Blog | HemaCare

The Changing Landscape of Clinical Approval

Aug 27, 2019 10:04:00 AM / by Nancy Andon, MSc

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HemaCare is pleased to announce the publication of our latest article [1] in the journal International Clinical Trials (ICT). The paper, entitled “The Landscape of Clinical Approval” describes how changes in the clinical drug approval process are impacting starting material suppliers, and what suppliers are doing to meet increased demands.

Both the FDA in the U.S., and the EMA in the E.U. have rolled out expedited approval pathways in order to accommodate the revolutionary potential of regenerative medicines that address unmet medical needs. These expedited pathways guarantee clinical trial drugs that successfully meet predetermined clinical criteria increased access to regulatory evaluation of the drug’s progress. They also establish eligibility guidelines for priority review and accelerated approval.

ICT-Figure-1 (002)

Accelerated regulatory approval pathways and an expanding clinical trial pipeline are pressuring cell therapy starting material suppliers to expand their collection capacity and find new ways to reduce variability and ensure consistent efficacy. Taylor B, and Clarke D. ICT 2019.

The clinical success of cell and gene therapies and the creation of updated approval pathways have had 2 clear results:

  1. The number of cell and gene therapies filling the clinical pipeline is steadily increasing
  2. The disproportionate number of drug approvals based on new cancer therapies and/or orphan drug status has resulted in a record number of drug approvals based on a single pivotal clinical trial

The upshot of these developments is that starting material suppliers are facing increased demands for cellular materials, as well as increased pressure to ensure that the material provided is of the highest possible quality.

Many of the hospitals and cell collection centers involved in providing apheresis material are already under strain to meet current demands for cell therapy starting materials. These centers are looking to add additional trained staff, expand working hours, and add collection facility space, but resources are often limited. One solution is to develop closer partnerships with the manufacturers developing these therapies, while expanding donor outreach efforts.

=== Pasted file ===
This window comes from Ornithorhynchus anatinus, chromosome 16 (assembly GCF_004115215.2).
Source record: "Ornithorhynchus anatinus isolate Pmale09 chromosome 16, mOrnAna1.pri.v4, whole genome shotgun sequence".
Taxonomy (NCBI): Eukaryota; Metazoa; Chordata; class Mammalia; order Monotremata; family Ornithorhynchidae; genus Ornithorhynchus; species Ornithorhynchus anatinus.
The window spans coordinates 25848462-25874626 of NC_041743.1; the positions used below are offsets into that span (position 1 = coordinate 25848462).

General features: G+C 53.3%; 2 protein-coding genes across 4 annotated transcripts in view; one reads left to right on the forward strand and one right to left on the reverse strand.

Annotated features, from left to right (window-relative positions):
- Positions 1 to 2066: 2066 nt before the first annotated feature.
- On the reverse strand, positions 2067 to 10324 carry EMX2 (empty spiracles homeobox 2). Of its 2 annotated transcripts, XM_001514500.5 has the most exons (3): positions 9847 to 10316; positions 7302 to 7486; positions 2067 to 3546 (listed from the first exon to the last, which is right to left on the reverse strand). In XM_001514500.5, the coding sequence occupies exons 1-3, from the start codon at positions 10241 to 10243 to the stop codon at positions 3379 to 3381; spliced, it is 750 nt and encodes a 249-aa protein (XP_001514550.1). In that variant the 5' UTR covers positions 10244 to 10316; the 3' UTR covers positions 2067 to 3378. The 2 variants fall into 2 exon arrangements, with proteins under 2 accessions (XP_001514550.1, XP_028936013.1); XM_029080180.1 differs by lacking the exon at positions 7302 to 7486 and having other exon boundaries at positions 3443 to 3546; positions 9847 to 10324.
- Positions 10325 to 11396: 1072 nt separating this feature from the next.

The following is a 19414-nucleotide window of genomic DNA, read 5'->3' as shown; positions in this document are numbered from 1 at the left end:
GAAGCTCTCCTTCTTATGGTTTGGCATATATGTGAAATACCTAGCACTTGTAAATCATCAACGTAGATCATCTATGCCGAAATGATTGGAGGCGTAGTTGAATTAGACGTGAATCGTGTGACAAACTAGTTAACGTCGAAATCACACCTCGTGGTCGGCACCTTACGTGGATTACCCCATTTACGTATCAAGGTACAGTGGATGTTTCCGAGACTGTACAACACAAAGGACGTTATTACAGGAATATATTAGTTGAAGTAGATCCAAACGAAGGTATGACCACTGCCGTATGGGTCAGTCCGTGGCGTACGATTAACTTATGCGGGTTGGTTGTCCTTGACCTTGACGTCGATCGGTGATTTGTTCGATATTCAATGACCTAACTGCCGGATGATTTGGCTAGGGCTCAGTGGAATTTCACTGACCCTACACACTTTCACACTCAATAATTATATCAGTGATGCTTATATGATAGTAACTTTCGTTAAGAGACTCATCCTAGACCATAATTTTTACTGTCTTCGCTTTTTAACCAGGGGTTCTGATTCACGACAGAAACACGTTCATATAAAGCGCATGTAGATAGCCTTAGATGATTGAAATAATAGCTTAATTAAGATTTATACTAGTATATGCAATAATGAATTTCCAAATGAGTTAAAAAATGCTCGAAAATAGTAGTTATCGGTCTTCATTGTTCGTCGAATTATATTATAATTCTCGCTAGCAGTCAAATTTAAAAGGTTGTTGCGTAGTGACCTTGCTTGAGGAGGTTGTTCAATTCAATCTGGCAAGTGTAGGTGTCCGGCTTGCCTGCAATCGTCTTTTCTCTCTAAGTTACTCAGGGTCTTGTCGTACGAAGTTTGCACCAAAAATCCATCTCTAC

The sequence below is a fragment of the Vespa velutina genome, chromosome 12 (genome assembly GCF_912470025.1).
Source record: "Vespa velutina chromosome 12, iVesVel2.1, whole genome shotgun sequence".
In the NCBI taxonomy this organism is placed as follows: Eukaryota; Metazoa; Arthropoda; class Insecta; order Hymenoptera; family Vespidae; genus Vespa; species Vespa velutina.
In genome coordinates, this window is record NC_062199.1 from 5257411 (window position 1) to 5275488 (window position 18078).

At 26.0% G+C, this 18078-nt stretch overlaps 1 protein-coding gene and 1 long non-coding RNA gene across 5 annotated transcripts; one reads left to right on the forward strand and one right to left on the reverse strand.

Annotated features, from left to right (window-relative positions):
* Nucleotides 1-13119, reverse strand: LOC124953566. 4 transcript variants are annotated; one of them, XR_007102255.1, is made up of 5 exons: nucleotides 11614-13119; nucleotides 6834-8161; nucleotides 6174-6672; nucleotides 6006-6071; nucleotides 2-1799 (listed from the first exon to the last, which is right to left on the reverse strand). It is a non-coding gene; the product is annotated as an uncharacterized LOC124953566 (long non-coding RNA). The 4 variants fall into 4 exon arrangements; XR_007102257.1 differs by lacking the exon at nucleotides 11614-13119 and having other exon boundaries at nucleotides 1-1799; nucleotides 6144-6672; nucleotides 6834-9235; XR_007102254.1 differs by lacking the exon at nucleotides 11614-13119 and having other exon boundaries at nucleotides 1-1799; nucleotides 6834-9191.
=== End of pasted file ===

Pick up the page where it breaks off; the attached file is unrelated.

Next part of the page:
Larger cell collection centers are already making efforts to expand cell collection capacity, and also to ensure that quality oversight systems are in place throughout starting material collection and processing. HemaCare recently opened a new 40,000 square foot facility in order to double its donor collection and onsite processing capabilities. This facility will include GMP-compliant cleanrooms as part of the effort to maximize quality and regulatory compliance from the start.

As our new publication states, “The translation of strong cell therapy pipelines into successful life-saving medicines requires a shift in how cell therapy starting materials are viewed and leveraged. Both cell therapy suppliers and pharmaceutical manufacturers must take steps to mitigate risks in terms of variability, efficacy, consistency, and quality oversight of starting materials.”

Please read our new publication here for more information!


  1. Taylor B., and Clarke D. The Landscape of Clinical Approval. ICT. 2019.

Topics: Gene Therapy, Cell Therapy, Drug Discovery

Nancy Andon, MSc

Written by Nancy Andon, MSc

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